TranzAlpine-Honey-New-Zealand-organic-honey with frame

How Organic Beekeeping is part of the Food Security Solution

October, 2023

Organic farming includes everything from agriculture to apiculture.

The stringent criteria for the certified practice of organic farming in New Zealand not only supports climate change mitigation and food sovereignty – the right to independently produce healthy and culturally appropriate food that doesn’t come at the expense of the environment – but also underpins future food security.

Commercial apiculture, even small operations, has a direct impact on climate change and biodiversity conservation by not taking critical steps to preserve declining natural habitats or conserve bee populations.

Additionally, residues from nearby agricultural spraying and urban pollution find their way into commercially produced honey. Certified organic honey has no traces of sprays or synthetic chemicals.

Organic Honey Traceability

As part of the TranzAlpine Honey organic quality control and traceability system, we test each batch of honey independently and record this as part of our production process.

Honey is tested for 200+ micro residues, including an extensive range of harmful agricultural chemicals. This vigorous testing process is only a part of organic requirements and is unique to our products.

Organic apiculture is a significant aspect of successful regenerative agriculture. The practice limits the destruction of the bee’s natural habitat, can improve soil quality and create an entire biodiversity ecosystem that will bring back our bees from the brink of extinction.

Where do you find organic beehives?

Our beehives are tucked far away from city pollution and agricultural spraying in the remote wilderness of the South Island, where it’s abundant with native flora.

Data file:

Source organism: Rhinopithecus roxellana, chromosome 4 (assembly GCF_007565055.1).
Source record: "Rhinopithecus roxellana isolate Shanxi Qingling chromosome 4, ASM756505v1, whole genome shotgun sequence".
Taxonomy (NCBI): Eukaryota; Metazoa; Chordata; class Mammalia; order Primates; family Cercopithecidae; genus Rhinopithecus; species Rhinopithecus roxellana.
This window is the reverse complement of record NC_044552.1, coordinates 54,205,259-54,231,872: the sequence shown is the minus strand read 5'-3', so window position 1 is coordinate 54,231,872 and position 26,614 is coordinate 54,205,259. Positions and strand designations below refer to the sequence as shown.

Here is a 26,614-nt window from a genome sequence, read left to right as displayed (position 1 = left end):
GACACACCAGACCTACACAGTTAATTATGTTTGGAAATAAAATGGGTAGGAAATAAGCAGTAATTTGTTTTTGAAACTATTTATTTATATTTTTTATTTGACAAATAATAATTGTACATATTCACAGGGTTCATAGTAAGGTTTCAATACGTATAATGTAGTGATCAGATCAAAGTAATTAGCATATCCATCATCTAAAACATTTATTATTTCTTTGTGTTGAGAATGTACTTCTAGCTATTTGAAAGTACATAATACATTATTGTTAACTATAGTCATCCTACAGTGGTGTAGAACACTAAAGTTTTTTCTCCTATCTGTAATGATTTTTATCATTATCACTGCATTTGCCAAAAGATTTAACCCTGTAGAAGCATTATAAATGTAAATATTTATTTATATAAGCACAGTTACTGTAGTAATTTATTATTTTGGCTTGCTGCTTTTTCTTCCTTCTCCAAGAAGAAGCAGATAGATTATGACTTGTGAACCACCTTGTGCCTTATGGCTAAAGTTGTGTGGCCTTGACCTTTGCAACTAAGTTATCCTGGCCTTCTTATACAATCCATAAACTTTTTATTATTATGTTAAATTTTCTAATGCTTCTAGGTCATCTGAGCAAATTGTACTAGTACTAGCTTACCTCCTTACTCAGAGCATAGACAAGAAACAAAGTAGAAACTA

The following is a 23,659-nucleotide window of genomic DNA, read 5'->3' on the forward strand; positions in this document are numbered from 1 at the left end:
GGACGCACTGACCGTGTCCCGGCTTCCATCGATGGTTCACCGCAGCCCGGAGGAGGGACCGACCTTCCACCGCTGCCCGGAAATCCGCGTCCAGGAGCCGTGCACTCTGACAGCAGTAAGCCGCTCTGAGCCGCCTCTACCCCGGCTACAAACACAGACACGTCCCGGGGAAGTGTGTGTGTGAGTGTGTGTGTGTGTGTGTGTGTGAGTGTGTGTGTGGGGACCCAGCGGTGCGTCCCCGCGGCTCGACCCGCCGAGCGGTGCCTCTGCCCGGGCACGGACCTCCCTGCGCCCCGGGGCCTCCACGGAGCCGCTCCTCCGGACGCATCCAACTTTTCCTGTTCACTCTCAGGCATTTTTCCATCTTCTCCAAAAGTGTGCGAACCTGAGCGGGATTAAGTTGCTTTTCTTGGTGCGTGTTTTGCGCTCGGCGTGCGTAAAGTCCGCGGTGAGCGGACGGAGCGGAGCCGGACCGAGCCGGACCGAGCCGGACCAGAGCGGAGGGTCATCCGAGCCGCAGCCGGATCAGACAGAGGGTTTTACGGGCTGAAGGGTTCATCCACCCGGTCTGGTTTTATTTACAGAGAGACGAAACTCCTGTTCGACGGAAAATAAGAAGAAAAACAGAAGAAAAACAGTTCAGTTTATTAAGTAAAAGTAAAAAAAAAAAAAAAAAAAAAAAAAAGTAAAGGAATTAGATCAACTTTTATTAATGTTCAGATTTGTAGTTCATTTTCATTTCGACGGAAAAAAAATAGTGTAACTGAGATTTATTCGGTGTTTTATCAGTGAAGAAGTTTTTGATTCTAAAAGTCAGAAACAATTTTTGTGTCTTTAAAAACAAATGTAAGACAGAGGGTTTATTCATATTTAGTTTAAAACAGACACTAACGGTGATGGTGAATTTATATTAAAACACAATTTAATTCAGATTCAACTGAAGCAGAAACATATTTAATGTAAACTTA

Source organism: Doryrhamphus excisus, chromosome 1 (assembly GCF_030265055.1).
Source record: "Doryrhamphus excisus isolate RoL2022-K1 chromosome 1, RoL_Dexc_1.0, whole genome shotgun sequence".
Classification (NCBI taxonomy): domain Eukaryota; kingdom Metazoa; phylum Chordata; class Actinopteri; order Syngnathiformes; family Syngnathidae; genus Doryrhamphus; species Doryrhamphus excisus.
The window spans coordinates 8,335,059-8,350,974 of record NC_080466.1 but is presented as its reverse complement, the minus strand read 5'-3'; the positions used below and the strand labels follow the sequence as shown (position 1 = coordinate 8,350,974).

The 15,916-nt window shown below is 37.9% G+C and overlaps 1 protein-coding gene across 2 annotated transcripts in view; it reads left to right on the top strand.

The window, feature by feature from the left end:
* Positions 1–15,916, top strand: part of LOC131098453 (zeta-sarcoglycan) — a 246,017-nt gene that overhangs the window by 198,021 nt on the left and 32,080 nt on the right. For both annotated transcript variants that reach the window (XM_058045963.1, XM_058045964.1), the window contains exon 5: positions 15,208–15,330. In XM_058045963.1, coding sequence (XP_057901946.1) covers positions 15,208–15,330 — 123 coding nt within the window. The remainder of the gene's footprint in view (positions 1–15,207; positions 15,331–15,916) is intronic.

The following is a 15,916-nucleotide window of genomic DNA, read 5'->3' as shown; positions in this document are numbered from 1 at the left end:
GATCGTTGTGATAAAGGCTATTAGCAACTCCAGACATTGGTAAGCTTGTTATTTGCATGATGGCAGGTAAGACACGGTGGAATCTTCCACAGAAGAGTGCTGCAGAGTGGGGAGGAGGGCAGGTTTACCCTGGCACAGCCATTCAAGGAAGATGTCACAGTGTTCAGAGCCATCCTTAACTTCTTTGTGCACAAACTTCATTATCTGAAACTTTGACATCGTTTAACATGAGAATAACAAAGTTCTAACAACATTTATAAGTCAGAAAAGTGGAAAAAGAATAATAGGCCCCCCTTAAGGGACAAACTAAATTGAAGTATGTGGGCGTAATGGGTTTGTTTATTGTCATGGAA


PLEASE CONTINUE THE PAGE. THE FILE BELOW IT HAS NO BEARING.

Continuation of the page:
The location – a minimum of 3km away from urban suburbs or farming activities – ensures that we meet the rigorous organic certification requirements, but also makes sure our bees have more than enough flowers to forage from all year round.

Each location is carefully considered, taking into account the biodiversity footprint.

The locations are so remote that they can only be accessed by skilled 4×4 navigators, our beekeepers are highly trained to navigate the terrain and sudden weather changes during harvest season.

As part of our commitment to the ongoing conservation of natural resources, TranzAlpine Honey has agreements and partnerships with landowners on privately owned land that support our crusade to preserve natural bee habitats and maintain pollinator diversity.

Bees are on the front lines in the battle against climate change

Honeybees are responsible for over 75% of all global pollination and, by default, global food security.
Pesticides, herbicides, and agricultural spraying are non-selective – they wipe out millions of critically beneficial insects, including bees. Over 40% of insect species are rapidly declining and 58 species are already extinct.
As beekeepers, we have a responsibility to safeguard our ecosystems so that our natural pollinators can thrive.

Diversity drives resilience and healthy ecosystems with greater biodiversity are stronger and more adaptable, with the ability to recover faster from adverse climate change events.

Certified organic farming practices have the power to decrease the adverse effects of global warming and have more synergy with the environment.

Sustainable Organic Integrity

The production of certified organic honey is about absolute sustainable integrity – from the placement of the hives, right until production, packing and shipping. These criteria form the basis of our values and underpin the fundamentals of biodiversity, food security and climate change mitigation.

TranzAlpine Honey is constantly innovating and measuring our processes to find better ways to reduce our impact so that we can produce healthy food without compromising future generations’ ability to do the same.

How you can help

Feed the bees. All bees need food, so the more bee-friendly flowers and trees you can plant in your garden, on your balcony or windowsill, the better. Let your vegetables go to seed at the end of their season and let those vegetable flowers bloom.

Don’t use pesticides. Pesticides and herbicides are non-selective. This means they kill everything, including the beneficial insects, not just the weeds. Weed killer on lawns is a hazard to our native New Zealand bees who don’t build hives but live in tunnels underground.

Buy certified organic honey from reputable, registered organic beekeepers who have to meet the strictest environmental criteria that protect and nurture our honey bees.

Support your local organic artisans and producers where possible – organic farming practices are the way of the future and will help us protect our precious natural resources.

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